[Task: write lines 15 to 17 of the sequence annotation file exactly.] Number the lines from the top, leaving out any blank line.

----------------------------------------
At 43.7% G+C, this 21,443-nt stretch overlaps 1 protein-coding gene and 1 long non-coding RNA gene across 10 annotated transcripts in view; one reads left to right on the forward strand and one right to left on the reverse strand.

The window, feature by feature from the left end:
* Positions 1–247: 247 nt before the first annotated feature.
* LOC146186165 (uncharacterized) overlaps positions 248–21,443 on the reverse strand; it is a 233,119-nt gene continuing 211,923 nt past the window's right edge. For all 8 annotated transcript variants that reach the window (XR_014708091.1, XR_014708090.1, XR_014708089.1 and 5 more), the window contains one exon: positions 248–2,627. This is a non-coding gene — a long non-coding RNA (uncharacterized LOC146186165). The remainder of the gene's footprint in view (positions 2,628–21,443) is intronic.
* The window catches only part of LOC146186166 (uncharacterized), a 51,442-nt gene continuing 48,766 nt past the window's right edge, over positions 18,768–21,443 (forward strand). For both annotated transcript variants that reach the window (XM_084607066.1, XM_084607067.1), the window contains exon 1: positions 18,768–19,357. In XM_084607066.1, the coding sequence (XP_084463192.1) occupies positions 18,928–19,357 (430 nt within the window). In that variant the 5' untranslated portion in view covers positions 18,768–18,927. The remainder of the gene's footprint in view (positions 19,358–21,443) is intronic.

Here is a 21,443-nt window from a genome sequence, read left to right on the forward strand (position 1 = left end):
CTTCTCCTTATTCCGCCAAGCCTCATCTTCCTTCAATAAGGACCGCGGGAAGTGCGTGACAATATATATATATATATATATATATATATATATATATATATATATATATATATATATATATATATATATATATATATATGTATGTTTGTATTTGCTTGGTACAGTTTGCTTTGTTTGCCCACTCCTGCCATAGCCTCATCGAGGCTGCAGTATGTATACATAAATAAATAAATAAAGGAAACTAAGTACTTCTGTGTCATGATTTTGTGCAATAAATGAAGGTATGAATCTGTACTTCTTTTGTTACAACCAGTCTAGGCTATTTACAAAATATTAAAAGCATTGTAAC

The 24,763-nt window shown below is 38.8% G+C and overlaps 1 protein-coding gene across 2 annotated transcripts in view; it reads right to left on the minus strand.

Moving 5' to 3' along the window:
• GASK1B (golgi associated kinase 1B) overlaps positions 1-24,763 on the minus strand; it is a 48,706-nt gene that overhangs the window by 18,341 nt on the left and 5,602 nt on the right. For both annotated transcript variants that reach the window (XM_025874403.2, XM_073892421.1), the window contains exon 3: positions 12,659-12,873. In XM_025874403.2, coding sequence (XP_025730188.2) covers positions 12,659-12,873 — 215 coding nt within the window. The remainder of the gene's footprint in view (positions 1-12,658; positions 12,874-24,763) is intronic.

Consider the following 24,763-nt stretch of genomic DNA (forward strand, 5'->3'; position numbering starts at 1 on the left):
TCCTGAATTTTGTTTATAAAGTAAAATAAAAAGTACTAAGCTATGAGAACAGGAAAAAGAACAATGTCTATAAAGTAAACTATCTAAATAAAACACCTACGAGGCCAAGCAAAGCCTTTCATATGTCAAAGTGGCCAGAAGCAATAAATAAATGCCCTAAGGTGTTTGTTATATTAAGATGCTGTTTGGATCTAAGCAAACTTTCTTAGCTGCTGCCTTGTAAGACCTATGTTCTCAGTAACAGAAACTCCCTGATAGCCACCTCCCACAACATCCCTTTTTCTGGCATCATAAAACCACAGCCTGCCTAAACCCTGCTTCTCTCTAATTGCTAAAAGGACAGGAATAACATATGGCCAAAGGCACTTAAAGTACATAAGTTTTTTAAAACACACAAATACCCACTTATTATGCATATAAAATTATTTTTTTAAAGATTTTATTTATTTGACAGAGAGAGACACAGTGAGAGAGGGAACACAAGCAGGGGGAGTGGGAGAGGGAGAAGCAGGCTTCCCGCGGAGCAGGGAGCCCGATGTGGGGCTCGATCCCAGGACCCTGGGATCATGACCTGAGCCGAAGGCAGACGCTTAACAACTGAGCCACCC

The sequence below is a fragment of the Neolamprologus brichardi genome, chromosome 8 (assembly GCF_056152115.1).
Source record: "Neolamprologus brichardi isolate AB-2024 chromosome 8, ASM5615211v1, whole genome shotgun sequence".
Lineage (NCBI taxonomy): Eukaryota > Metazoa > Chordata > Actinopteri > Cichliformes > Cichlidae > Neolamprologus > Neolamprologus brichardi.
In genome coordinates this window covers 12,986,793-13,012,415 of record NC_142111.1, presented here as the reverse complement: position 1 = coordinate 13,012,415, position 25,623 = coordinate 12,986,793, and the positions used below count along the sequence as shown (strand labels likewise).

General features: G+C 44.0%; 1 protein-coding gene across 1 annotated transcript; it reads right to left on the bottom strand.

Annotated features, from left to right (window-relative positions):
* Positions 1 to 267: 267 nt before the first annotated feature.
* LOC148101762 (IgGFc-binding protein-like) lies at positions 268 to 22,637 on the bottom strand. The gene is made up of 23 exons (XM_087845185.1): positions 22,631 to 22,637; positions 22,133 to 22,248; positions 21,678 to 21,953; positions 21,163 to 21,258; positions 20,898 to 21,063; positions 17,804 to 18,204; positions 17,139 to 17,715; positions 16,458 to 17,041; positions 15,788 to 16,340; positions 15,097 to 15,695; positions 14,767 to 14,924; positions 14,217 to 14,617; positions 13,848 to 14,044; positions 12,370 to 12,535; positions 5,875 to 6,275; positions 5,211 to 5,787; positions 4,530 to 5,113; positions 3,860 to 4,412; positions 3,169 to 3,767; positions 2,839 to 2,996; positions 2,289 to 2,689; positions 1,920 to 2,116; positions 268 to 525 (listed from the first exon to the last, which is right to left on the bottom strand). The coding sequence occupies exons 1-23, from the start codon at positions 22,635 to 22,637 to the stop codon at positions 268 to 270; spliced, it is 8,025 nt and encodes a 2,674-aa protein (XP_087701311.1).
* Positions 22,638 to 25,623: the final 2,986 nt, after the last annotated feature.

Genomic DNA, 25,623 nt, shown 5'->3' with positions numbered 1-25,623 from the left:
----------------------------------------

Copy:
Lineage (NCBI taxonomy): Eukaryota > Metazoa > Chordata > Actinopteri > Cichliformes > Cichlidae > Neolamprologus > Neolamprologus brichardi.
In genome coordinates this window covers 12,986,793-13,012,415 of record NC_142111.1, presented here as the reverse complement: position 1 = coordinate 13,012,415, position 25,623 = coordinate 12,986,793, and the positions used below count along the sequence as shown (strand labels likewise).

General features: G+C 44.0%; 1 protein-coding gene across 1 annotated transcript; it reads right to left on the bottom strand.